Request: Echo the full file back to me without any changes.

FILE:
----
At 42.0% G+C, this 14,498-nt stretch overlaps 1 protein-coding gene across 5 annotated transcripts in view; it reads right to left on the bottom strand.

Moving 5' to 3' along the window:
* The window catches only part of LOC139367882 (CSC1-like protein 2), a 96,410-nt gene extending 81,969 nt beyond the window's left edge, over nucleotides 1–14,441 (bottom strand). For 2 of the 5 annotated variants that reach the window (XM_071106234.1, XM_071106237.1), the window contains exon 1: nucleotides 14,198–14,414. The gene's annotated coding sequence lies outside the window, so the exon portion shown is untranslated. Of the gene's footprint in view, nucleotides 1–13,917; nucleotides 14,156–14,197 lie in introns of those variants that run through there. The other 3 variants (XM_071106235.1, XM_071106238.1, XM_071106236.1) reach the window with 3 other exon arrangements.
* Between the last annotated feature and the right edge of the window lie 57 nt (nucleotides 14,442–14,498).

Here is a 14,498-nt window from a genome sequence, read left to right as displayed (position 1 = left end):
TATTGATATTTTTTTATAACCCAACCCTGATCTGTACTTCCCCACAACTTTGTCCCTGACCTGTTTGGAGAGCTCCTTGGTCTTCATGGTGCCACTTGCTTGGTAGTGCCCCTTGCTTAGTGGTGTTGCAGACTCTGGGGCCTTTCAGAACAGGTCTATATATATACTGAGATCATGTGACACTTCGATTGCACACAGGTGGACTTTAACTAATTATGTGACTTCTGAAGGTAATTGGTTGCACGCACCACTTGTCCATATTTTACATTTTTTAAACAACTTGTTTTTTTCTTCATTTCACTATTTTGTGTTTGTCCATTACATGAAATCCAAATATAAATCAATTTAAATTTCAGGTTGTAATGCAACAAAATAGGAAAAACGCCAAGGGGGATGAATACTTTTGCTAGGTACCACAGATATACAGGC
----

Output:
At 42.0% G+C, this 14,498-nt stretch overlaps 1 protein-coding gene across 5 annotated transcripts in view; it reads right to left on the bottom strand.

Moving 5' to 3' along the window:
* The window catches only part of LOC139367882 (CSC1-like protein 2), a 96,410-nt gene extending 81,969 nt beyond the window's left edge, over nucleotides 1–14,441 (bottom strand). For 2 of the 5 annotated variants that reach the window (XM_071106234.1, XM_071106237.1), the window contains exon 1: nucleotides 14,198–14,414. The gene's annotated coding sequence lies outside the window, so the exon portion shown is untranslated. Of the gene's footprint in view, nucleotides 1–13,917; nucleotides 14,156–14,197 lie in introns of those variants that run through there. The other 3 variants (XM_071106235.1, XM_071106238.1, XM_071106236.1) reach the window with 3 other exon arrangements.
* Between the last annotated feature and the right edge of the window lie 57 nt (nucleotides 14,442–14,498).

Here is a 14,498-nt window from a genome sequence, read left to right as displayed (position 1 = left end):
TATTGATATTTTTTTATAACCCAACCCTGATCTGTACTTCCCCACAACTTTGTCCCTGACCTGTTTGGAGAGCTCCTTGGTCTTCATGGTGCCACTTGCTTGGTAGTGCCCCTTGCTTAGTGGTGTTGCAGACTCTGGGGCCTTTCAGAACAGGTCTATATATATACTGAGATCATGTGACACTTCGATTGCACACAGGTGGACTTTAACTAATTATGTGACTTCTGAAGGTAATTGGTTGCACGCACCACTTGTCCATATTTTACATTTTTTAAACAACTTGTTTTTTTCTTCATTTCACTATTTTGTGTTTGTCCATTACATGAAATCCAAATATAAATCAATTTAAATTTCAGGTTGTAATGCAACAAAATAGGAAAAACGCCAAGGGGGATGAATACTTTTGCTAGGTACCACAGATATACAGGC